• There’s no noticeable difference when changing electricity providers other than price. Pepco still owns the line that runs into your house, and delivers the actual power to you. The service is identical. The only difference is the source of the electricity, and the price.
    Ethical Electric is offering two different rates today for 100% wind generated power: 9.4 cents per kwh with a 3 month contract, or 12.3 cents per kwh for 12 months. You can look at your Pepco bill and do the math to see the price difference. Last month I used 783 kwh. Pepco would have charged me 8.29 cents per kwh, so the difference on the 12 month price was $31.39. The total difference for the last 12 months of usage on my bill of 6160 kwh was $147.08.
    The DC PSC maintains a list of providers and their offers. Currently, the offers for 100% wind on a 12 month lock are:
    Washington Gas Energy Ser- vices (WGES) – 12.10 cents per kWh
    Viridian – 12.49 cents per kWh
    Ethical – 12.30 cents per kWh

    • This. Go with Ethical Electric if you want to support what they do, and accept that you will have to pay a premium in order to do so. It will not save you money over Pepco, that is not the point, and they’ll never claim otherwise. I have been with Ethical Electric for a little over a year and I am a satisfied customer despite knowingly paying a premium for what I’m getting.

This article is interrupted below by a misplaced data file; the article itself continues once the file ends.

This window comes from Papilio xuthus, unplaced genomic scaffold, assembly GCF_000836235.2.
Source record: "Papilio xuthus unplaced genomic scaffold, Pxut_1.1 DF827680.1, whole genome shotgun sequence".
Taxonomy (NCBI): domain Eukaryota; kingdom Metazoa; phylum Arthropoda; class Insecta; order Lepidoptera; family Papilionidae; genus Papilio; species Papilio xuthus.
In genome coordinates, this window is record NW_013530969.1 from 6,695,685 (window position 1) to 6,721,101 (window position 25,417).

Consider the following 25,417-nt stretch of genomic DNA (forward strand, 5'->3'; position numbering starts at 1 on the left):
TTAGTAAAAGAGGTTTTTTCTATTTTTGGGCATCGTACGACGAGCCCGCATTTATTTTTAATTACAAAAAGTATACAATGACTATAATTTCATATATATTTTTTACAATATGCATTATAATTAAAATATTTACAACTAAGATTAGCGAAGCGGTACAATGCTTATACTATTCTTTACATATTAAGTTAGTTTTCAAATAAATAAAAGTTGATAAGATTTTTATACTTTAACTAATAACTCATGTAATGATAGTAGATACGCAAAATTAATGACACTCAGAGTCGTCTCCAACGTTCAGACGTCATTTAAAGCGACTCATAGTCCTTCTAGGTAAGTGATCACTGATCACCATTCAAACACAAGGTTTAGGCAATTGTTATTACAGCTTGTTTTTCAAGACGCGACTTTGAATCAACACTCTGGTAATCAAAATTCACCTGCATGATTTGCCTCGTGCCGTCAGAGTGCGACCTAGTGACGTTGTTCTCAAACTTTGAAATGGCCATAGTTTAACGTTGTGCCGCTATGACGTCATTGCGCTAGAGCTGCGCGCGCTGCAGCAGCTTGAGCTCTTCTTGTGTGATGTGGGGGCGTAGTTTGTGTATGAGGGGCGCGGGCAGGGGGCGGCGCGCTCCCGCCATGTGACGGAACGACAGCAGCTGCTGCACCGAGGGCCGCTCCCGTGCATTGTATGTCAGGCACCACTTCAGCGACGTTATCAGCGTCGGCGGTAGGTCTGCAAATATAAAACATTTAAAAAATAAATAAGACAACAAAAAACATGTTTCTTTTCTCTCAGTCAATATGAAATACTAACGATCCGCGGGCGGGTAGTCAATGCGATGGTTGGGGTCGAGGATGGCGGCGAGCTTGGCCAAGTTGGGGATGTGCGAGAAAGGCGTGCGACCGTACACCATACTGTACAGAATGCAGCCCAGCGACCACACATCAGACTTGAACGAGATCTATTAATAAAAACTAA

• I signed up for Ethical about a year ago now…and by signed up didn’t really have to do much and it was super easy.

    There hasn’t been any real change in the billing process or amount itself, so basically didn’t have to pay anything more to get electric now from a company that’s environmentally friendly and socially responsible, so I would def rec.